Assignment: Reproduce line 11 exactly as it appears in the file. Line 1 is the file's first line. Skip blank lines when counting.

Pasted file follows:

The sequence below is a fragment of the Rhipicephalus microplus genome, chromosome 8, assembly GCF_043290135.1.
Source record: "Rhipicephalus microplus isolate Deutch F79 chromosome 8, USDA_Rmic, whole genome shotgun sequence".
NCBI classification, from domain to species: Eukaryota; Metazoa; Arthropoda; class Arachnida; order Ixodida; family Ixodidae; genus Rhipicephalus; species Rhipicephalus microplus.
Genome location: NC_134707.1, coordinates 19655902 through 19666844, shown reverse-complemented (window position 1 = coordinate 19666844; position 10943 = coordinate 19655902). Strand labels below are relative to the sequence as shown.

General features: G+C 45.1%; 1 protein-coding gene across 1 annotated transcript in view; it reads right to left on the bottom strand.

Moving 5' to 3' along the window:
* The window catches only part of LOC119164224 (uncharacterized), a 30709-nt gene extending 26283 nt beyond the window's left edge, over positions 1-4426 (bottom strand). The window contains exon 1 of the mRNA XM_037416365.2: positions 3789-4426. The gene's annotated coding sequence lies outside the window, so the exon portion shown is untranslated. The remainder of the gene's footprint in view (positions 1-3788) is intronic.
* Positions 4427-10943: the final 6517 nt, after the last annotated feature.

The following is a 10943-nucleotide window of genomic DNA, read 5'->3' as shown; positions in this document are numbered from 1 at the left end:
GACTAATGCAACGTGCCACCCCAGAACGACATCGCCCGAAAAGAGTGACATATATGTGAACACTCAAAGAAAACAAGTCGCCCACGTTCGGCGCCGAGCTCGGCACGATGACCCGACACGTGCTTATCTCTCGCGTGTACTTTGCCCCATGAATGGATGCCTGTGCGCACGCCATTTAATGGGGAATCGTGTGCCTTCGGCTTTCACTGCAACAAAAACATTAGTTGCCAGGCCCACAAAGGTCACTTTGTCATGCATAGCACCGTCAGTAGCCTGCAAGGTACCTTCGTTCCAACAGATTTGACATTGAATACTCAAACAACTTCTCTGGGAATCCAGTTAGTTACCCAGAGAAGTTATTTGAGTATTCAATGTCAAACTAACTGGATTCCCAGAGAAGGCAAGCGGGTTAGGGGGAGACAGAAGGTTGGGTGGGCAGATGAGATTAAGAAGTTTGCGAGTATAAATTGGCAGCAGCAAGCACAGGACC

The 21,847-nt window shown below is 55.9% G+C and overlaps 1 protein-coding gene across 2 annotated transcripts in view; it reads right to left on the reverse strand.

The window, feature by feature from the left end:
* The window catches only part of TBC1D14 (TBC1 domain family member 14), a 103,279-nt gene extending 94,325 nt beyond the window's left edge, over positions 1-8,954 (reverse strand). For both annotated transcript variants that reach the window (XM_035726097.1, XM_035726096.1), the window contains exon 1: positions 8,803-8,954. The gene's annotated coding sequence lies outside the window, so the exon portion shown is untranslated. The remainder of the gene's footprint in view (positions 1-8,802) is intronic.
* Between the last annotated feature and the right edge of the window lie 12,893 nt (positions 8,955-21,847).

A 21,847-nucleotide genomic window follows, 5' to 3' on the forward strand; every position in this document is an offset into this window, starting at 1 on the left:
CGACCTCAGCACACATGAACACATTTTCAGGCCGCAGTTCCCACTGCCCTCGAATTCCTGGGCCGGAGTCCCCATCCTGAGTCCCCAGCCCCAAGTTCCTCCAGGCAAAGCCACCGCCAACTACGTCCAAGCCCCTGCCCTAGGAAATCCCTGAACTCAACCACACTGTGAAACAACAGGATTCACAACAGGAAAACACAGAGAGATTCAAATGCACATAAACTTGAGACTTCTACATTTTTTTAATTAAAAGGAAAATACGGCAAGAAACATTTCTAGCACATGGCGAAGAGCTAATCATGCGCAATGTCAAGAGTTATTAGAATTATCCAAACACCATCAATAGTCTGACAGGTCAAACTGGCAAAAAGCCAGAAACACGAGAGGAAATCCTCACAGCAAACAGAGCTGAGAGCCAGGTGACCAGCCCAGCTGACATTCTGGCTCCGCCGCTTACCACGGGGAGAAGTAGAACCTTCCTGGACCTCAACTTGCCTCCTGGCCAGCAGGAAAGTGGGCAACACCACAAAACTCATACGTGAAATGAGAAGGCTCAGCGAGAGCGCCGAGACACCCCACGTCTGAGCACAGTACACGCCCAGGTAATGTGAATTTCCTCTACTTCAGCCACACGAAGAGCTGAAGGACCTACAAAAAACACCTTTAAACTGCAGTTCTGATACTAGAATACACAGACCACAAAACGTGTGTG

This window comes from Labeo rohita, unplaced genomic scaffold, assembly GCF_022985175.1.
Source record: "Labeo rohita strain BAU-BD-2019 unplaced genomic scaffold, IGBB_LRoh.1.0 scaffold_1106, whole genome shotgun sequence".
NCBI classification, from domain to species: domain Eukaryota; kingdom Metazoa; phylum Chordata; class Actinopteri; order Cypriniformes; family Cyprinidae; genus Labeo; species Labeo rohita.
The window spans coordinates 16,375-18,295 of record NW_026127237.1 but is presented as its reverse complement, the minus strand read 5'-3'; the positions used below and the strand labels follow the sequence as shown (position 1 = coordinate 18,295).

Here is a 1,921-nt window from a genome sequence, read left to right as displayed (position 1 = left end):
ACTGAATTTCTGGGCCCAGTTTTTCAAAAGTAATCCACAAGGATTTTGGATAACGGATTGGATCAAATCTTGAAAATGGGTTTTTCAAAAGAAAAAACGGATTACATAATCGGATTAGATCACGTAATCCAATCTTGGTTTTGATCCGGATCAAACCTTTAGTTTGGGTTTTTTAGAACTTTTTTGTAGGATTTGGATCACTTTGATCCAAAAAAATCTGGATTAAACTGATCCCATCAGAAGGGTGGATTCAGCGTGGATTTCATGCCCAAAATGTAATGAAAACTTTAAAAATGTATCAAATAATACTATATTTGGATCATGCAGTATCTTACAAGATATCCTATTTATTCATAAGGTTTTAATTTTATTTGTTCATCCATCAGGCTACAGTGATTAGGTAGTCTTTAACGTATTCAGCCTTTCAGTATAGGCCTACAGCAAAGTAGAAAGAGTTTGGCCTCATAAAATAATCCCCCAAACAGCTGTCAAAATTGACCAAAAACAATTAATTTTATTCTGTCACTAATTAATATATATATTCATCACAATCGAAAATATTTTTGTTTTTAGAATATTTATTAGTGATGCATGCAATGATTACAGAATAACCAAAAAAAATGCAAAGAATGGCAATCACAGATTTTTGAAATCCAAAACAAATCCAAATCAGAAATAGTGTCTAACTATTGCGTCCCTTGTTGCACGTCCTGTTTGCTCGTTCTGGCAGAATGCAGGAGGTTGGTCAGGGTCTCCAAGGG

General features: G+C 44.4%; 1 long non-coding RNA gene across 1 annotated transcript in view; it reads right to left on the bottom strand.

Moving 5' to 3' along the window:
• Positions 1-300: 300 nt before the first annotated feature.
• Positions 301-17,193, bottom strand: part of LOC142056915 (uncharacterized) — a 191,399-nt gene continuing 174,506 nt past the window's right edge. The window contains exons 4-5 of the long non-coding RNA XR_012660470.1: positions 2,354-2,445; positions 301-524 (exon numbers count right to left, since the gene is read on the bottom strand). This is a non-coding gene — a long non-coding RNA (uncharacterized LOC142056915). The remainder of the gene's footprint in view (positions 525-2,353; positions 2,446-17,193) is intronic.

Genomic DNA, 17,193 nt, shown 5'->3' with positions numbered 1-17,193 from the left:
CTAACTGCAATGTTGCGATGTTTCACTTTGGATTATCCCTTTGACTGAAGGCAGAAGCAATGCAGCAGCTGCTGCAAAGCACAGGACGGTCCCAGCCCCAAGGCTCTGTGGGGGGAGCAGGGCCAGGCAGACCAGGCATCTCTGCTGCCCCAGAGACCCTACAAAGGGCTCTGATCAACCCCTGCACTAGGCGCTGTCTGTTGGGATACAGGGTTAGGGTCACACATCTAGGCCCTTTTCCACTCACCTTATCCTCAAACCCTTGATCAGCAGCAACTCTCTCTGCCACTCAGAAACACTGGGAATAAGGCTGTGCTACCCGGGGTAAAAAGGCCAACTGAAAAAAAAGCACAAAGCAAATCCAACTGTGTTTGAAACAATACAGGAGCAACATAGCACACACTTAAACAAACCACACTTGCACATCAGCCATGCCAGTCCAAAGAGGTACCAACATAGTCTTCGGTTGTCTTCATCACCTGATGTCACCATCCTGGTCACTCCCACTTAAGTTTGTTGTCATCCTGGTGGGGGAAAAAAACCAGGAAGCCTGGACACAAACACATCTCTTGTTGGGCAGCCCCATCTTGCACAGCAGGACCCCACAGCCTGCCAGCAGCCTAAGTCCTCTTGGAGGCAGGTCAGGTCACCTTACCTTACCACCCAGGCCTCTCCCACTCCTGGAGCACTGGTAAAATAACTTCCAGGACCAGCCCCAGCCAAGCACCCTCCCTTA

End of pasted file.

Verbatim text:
The 21,847-nt window shown below is 55.9% G+C and overlaps 1 protein-coding gene across 2 annotated transcripts in view; it reads right to left on the reverse strand.